Film & TV

The Underground Railroad Teaches Hatred and Self-Hatred

Thuso Mbedu in The Underground Railroad. (Amazon)
Barry Jenkins’s warped slave history is worse than dumbed-down.

While politicians battle critical race theory, the progressive dogma and its offshoot, the New York Times’ 1619 Project, have already taken hold in Hollywood. This week’s example is the Barry Jenkins series The Underground Railroad, now streaming on Amazon and warping America’s racial history for anyone who watches it.

This ten-episode program is a big-ticket item meant to confirm Jenkins’s seriousness in which he dramatizes the efforts by two slaves, Cora (Thuso Mbedu) and Caesar (Aaron Pierre), to escape Southern tyranny and go north, where their struggle continues. Jenkins’s convoluted opus is bankrolled by an industry that already hailed his film Moonlight (2016), an intersectional race-gender conceit of nearly laughable preciousness. The Underground Railroad continues that conceit from its opening: Slo-mo images of a black couple falling down a pit (a sunken place) alongside an infinite ladder. More slo-mo shots of the woman and a gay male running in reverse through a field. Next, a subterranean locomotive on railroad tracks. Then huddling slave women surround a bloody afterbirth plopped onto a cabin floor. And finally, the beleaguered young black woman lamenting: “The first and last thing my mama gave me was apology.”

Jenkins, in his first five minutes, can’t wait to turn the black slave experience into poetry. But the problem is that it’s a third-rate version of cinematic “poetry,” so decorative and refined that the history of black suffering and perseverance becomes a fantasy of racial oppression, yet ignores facts of social advancement. It seems conjured out of the indulgence of a privileged generation that has to imagine suffering — a flippant take on Nina Simone’s “I Wish I Knew How It Would Feel to Be Free” (similar to Jenkins’s plodding, obtuse film adaptation of James Baldwin’s If Beale Street Could Talk).

In The Underground Railroad, Jenkins’s shamelessness meets that of novelist Colson Whitehead, who published his complementary literary conceit and bowdlerization of black history the same year as Moonlight. Jenkins and Whitehead use identity politics — identity poetics — for race-baiting. Their streaming-series collaboration appeals to the lip-smacking delectation of liberals who have bought into the race-gender historical conceit of the 1619 Project and critical race theory.

Both Jenkins and Whitehead epitomize the new media trade. They deliver the immiseration expected of black media workers, which is eventually lauded with Oscars and literary prizes, like the work of their British counterpart, Steve McQueen. This obvious sense of patronage defines The Underground Railroad as another in the proliferating series of programs that trivialize the history of U.S. slavery and oppression.

Jenkins’s artsy effects include glamorized portraits (representations) of blacks; not the period-realism that accounted for the depiction of slavery in Roots (1977). This recalls Julie Dash’s Daughters of the Dust rather than Haile Gerima’s Sankofa, because Jenkins’s race fantasy substitutes style for experience, and 1619 Project mythology for history. His pretense is a form of sophistry. The Underground Railroad speaks to an audience educated in critical race theory that makes them subject to specious manipulation.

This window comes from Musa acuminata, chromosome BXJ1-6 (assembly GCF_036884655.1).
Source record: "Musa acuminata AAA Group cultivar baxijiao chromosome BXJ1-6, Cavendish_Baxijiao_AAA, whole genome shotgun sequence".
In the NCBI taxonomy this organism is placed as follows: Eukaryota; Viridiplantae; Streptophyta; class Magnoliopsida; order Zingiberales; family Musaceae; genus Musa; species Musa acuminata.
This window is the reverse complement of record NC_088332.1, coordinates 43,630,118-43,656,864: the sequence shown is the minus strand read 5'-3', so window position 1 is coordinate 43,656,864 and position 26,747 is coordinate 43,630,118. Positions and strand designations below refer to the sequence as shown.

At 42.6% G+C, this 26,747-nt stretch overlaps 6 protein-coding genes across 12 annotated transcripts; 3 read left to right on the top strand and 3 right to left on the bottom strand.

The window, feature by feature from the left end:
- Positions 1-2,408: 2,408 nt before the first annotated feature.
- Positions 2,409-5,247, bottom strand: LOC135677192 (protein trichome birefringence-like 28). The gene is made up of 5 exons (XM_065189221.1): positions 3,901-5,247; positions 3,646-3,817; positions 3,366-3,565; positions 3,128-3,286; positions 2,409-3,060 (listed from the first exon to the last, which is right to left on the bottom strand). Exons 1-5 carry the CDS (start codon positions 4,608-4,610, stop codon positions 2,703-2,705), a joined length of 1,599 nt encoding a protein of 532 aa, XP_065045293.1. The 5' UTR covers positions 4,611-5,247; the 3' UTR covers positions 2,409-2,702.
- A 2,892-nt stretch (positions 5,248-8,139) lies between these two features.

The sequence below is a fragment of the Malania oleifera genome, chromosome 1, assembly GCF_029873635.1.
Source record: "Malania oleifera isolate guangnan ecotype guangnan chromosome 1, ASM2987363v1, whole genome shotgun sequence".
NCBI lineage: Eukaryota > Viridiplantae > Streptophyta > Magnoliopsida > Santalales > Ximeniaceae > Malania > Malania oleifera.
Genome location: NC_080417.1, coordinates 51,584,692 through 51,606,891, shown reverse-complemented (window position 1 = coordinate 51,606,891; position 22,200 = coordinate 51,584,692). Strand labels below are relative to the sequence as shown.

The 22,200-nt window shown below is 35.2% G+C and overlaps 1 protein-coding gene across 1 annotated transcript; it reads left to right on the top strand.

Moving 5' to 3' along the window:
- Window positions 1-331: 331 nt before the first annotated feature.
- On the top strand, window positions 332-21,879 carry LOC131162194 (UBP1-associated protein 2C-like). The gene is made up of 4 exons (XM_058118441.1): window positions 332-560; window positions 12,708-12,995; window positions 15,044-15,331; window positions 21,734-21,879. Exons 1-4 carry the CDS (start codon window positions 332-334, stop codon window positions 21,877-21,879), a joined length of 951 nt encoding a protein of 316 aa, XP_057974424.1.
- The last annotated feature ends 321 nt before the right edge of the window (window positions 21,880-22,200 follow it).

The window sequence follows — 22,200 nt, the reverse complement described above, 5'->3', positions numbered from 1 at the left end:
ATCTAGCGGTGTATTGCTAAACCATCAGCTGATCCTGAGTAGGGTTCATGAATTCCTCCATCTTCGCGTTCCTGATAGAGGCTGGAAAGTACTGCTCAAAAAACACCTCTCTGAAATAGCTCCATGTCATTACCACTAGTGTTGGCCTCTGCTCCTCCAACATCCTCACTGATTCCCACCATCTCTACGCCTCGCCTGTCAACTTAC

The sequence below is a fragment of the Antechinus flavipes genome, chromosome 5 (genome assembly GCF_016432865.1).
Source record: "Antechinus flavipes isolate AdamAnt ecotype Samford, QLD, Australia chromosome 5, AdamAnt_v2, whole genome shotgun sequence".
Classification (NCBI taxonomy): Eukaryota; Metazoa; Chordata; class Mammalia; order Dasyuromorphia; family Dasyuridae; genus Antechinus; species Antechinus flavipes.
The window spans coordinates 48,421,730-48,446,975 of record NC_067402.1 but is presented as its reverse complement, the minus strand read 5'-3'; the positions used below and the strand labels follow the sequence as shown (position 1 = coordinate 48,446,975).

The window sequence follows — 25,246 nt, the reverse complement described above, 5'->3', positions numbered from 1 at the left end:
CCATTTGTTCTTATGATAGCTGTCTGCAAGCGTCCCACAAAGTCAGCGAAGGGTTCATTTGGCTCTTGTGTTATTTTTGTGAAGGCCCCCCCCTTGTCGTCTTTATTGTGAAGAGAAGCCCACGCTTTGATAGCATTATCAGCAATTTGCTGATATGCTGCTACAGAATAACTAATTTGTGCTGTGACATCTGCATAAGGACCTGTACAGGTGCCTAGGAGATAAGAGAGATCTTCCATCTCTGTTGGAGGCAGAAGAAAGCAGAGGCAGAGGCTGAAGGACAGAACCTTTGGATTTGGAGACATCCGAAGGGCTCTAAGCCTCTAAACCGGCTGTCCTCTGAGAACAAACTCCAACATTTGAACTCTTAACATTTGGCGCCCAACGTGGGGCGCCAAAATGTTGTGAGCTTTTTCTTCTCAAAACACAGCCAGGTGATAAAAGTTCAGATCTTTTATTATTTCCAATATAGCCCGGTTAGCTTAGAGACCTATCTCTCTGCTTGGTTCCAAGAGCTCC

Note an early exchange between white slave master and black overseer: “I knew you let your slaves have revels, but I didn’t know they were so extravagant.” One extravagance includes a slave child’s reciting the Declaration of Independence just to incite a slaver’s anger. In another showpiece, a runaway slave is whipped and immolated, the savagery followed by fiddle music and whites dancing. This is witnessed by a gathering of the plantation slaves — no doubt Jenkins’s metaphor for the critical-race-theory audience forced to observe brutal dramatizations of racism, intended to incite them politically.

But it’s an unhelpful metaphor, just like Whitehead’s perverse symbolism, which misinterprets the “underground railroad” idea. The actual, secretly organized complex of safe houses and roads that escaped slaves took to the North and Canada was named metaphorically, coded to evade the scrutiny of white slave owners. But Whitehead literalized the metaphor, and Jenkins corroborates that pomposity, neglecting black spirituality, blunting any poetic, salvific beauty of liberation.

Everything here looks just like Us, Lovecraft Country, Watchmen, and Them — sci-fi fodder. Jenkins’s overrefined sense of black history — a pageant of fabulous nightmares — is the real extravagance in The Underground Railroad. (A sexual subtheme includes slave-master voyeurism including Caesar’s penchant to “sneak and go around the swamp with other men on your back” instead of procreating.)

By appropriating an OutKast hip-hop song for the end credits, this is worse than dumbed-down. It proves how contemporary black pop culture participates in its own corruption, misunderstood as artistic liberation. This confusion has become the language through which black artists such as Jenkins communicate with the industry’s white liberal moguls. The Underground Railroad isn’t really about history. It’s white exploitation that teaches blacks to distrust and hate whites, and whites to distrust and hate themselves.

Armond White, a culture critic, writes about movies for National Review and is the author of New Position: The Prince Chronicles. His new book, Make Spielberg Great Again: The Steven Spielberg Chronicles, is available at Amazon.


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